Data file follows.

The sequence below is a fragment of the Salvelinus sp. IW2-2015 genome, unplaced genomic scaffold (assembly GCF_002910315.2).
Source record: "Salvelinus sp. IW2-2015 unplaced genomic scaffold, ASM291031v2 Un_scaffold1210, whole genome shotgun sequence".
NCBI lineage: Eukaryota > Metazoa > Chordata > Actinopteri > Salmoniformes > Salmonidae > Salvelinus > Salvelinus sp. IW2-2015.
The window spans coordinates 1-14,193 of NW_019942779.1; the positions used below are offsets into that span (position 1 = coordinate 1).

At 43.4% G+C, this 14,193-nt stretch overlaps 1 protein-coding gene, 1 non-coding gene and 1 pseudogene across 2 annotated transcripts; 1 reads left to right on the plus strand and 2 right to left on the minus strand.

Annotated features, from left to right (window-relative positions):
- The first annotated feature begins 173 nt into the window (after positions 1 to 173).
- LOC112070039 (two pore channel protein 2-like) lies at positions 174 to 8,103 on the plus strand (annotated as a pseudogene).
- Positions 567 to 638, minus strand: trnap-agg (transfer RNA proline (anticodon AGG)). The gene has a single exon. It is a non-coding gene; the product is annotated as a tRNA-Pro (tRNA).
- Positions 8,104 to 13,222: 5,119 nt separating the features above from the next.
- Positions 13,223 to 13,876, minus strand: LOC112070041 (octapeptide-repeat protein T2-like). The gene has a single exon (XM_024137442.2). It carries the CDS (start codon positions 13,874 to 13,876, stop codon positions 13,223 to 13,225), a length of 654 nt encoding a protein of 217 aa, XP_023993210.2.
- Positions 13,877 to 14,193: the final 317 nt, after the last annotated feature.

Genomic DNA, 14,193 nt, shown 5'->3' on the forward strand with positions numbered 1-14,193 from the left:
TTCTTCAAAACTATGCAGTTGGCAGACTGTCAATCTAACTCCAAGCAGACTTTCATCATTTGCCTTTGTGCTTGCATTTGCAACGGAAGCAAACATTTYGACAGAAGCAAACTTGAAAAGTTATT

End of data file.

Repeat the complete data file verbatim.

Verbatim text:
The sequence below is a fragment of the Salvelinus sp. IW2-2015 genome, unplaced genomic scaffold (assembly GCF_002910315.2).
Source record: "Salvelinus sp. IW2-2015 unplaced genomic scaffold, ASM291031v2 Un_scaffold1210, whole genome shotgun sequence".
NCBI lineage: Eukaryota > Metazoa > Chordata > Actinopteri > Salmoniformes > Salmonidae > Salvelinus > Salvelinus sp. IW2-2015.
The window spans coordinates 1-14,193 of NW_019942779.1; the positions used below are offsets into that span (position 1 = coordinate 1).

At 43.4% G+C, this 14,193-nt stretch overlaps 1 protein-coding gene, 1 non-coding gene and 1 pseudogene across 2 annotated transcripts; 1 reads left to right on the plus strand and 2 right to left on the minus strand.

Annotated features, from left to right (window-relative positions):
- The first annotated feature begins 173 nt into the window (after positions 1 to 173).
- LOC112070039 (two pore channel protein 2-like) lies at positions 174 to 8,103 on the plus strand (annotated as a pseudogene).
- Positions 567 to 638, minus strand: trnap-agg (transfer RNA proline (anticodon AGG)). The gene has a single exon. It is a non-coding gene; the product is annotated as a tRNA-Pro (tRNA).
- Positions 8,104 to 13,222: 5,119 nt separating the features above from the next.
- Positions 13,223 to 13,876, minus strand: LOC112070041 (octapeptide-repeat protein T2-like). The gene has a single exon (XM_024137442.2). It carries the CDS (start codon positions 13,874 to 13,876, stop codon positions 13,223 to 13,225), a length of 654 nt encoding a protein of 217 aa, XP_023993210.2.
- Positions 13,877 to 14,193: the final 317 nt, after the last annotated feature.

Genomic DNA, 14,193 nt, shown 5'->3' on the forward strand with positions numbered 1-14,193 from the left:
TTCTTCAAAACTATGCAGTTGGCAGACTGTCAATCTAACTCCAAGCAGACTTTCATCATTTGCCTTTGTGCTTGCATTTGCAACGGAAGCAAACATTTYGACAGAAGCAAACTTGAAAAGTTATT